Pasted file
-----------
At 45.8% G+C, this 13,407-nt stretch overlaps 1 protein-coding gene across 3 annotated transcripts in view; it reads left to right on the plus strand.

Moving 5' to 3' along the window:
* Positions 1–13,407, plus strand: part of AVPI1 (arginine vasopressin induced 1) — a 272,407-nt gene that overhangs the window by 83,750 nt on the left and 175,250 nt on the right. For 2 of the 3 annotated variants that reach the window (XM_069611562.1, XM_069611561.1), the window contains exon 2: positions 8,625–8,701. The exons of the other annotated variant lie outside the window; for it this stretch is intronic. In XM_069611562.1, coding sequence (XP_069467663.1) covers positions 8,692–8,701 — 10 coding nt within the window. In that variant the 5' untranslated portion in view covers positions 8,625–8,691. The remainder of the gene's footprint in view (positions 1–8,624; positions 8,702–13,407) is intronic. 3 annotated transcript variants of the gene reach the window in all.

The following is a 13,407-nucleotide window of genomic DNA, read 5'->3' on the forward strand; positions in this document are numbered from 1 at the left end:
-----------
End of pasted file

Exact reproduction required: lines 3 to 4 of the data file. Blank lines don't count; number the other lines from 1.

* Positions 1–13,407, plus strand: part of AVPI1 (arginine vasopressin induced 1) — a 272,407-nt gene that overhangs the window by 83,750 nt on the left and 175,250 nt on the right. For 2 of the 3 annotated variants that reach the window (XM_069611562.1, XM_069611561.1), the window contains exon 2: positions 8,625–8,701. The exons of the other annotated variant lie outside the window; for it this stretch is intronic. In XM_069611562.1, coding sequence (XP_069467663.1) covers positions 8,692–8,701 — 10 coding nt within the window. In that variant the 5' untranslated portion in view covers positions 8,625–8,691. The remainder of the gene's footprint in view (positions 1–8,624; positions 8,702–13,407) is intronic. 3 annotated transcript variants of the gene reach the window in all.

The following is a 13,407-nucleotide window of genomic DNA, read 5'->3' on the forward strand; positions in this document are numbered from 1 at the left end: